Key Points in Successful Hotel Spa Management

By Leslie Glover Owner & CEO, Aspen Spa Management | September 16, 2012

Spa management in most hotels is mediocre: a bold statement indeed but unfortunately the truth. So, why is it that in most hotels the spa operation is not up to par with the rest of the usually excellent management? Simply put there are two major reasons: 1. hoteliers try to apply hotel management principles to the operation of the spa; and 2. hoteliers assign the responsibility of management to inexperienced staff.

To understand this concept better let us look at another department of the hotel, Food and Beverage. Would you ask a waiter, a busboy, or even a Maître d' to put in place the management systems of the restaurant? No, I don't think you would, yet this is what happens in many cases with the spa; hoteliers many times trust the Spa Director to set up the management system. Even though they could come up with a workable plan, based on their limited knowledge, the result will not be spectacular. Another factor is that in the majority of cases hotels to not coordinate or include the spa as they would other departments of the hotel, which creates a disconnection in the overall image and management philosophy.

Hotel spa management requires a holistic and comprehensive understanding of what is at stake. It starts with understanding that there are literally dozens of different approaches to spa services and their delivery in a hotel. The proper menu which will satisfy the expectations of the targeted clientele is the first step to success. Just copying the menu from another hotel or the local beauty salon will not do the job. The next step is to match the menu items with the ability of the staff to perform treatments. All too often the staff has not been adequately taught in their schools. Only when the first two steps have been accomplished, can you start thinking about intelligent spa management solutions.

In the management process there are two levels as well: first is the day to day management such as staff scheduling, reservations, inventory controls, staff training, etc… and second is the interpretation of the management results and the implementation of corrections, upgrades, problem identifications and solutions. Also included is marketing, menu improvements, economical efficiencies and maximization of profits without diminishing quality also needs to be addressed.

A Revenue Manager is the buzz word in hotel management. Using hotel management benchmarks without adapting them to the way spas operate might impress the financial auditor. RevPar, average ticket orders, etc… are nice to know, but serve little purpose in improving the spa's performance. As in most cases financial statements are tools which serve a purpose only if you know how to interpret them.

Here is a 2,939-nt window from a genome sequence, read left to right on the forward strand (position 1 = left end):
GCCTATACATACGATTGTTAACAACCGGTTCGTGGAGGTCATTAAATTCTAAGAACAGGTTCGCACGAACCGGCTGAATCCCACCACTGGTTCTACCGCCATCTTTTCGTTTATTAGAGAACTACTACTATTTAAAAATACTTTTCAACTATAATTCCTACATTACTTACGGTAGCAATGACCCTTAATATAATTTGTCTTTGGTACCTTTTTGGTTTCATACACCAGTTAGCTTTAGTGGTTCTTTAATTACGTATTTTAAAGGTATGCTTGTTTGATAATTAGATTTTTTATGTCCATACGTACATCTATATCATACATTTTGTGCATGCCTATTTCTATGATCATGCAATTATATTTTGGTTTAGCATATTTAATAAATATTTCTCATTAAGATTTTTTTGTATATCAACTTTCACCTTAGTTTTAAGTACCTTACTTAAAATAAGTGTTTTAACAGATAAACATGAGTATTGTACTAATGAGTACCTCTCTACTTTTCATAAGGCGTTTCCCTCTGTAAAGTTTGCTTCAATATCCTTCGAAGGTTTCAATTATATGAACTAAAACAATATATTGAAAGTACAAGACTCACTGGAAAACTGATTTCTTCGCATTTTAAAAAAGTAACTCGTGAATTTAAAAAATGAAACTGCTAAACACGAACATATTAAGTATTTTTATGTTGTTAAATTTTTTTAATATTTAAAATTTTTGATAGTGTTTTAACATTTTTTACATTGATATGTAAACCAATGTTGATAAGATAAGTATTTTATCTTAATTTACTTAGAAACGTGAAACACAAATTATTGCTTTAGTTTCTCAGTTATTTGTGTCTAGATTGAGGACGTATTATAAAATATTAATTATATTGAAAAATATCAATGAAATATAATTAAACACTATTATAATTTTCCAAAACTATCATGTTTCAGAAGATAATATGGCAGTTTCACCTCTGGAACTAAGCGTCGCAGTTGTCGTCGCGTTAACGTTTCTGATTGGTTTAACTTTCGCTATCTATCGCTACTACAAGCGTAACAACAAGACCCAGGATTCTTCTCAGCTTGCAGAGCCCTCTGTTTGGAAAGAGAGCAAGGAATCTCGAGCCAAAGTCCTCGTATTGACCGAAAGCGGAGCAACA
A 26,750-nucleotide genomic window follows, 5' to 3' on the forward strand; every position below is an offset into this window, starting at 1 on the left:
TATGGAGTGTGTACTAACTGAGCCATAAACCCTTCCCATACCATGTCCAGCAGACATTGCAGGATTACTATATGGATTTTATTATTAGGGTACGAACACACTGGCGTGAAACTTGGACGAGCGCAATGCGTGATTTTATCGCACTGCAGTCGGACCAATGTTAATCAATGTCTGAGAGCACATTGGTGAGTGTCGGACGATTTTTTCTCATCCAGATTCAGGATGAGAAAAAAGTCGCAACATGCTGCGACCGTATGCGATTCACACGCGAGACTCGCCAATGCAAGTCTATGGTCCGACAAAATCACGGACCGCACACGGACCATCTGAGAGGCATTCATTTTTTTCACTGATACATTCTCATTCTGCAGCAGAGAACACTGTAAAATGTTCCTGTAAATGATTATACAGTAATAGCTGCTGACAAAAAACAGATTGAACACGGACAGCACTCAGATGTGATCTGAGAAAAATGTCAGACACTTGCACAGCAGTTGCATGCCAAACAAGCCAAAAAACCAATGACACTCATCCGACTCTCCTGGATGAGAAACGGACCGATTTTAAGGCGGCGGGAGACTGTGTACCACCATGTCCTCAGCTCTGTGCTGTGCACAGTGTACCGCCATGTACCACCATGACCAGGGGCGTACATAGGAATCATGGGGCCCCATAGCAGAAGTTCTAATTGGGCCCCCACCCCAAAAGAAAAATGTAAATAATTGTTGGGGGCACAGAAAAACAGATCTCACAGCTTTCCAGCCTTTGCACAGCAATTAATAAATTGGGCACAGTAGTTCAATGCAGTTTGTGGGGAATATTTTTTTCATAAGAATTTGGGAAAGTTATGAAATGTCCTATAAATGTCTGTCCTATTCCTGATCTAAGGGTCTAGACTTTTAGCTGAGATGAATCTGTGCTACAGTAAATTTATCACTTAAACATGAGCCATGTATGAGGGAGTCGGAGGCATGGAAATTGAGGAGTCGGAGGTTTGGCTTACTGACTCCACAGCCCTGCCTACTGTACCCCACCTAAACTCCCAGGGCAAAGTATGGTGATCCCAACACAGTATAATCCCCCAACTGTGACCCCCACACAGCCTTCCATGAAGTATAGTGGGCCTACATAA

When the technical operation has reached a minimum of quality in performance it will be helpful to know the percentage of clients in the hotel that use spa services. Other important data to track should include:

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Sales & Marketing: Selling Experiences

There are innumerable strategies that Hotel Sales and Marketing Directors employ to find, engage and entice guests to their property, and those strategies are constantly evolving. A breakthrough technology, pioneering platform, or even a simple algorithm update can cause new trends to emerge and upend the best laid plans. Sales and marketing departments must remain agile so they can adapt to the ever changing digital landscape. As an example, the popularity of virtual reality is on the rise, as 360 interactive technologies become more mainstream. Chatbots and artificial intelligence are also poised to become the next big things, as they take guest personalization to a whole new level. But one sales and marketing trend that is currently resulting in major benefits for hotels is experiential marketing - the effort to deliver an experience to potential guests. Mainly this is accomplished through the creative use of video and images, and by utilizing what has become known as User Generated Content. By sharing actual personal content (videos and pictures) from satisfied guests who have experienced the delights of a property, prospective guests can more easily imagine themselves having the same experience. Similarly, Hotel Generated Content is equally important. Hotels are more than beds and effective video presentations can tell a compelling story - a story about what makes the hotel appealing and unique. A video walk-through of rooms is essential, as are video tours in different areas of a hotel. The goal is to highlight what makes the property exceptional, but also to show real people having real fun - an experience that prospective guests can have too. The June Hotel Business Review will report on some of these issues and strategies, and examine how some sales and marketing professionals are integrating them into their operations.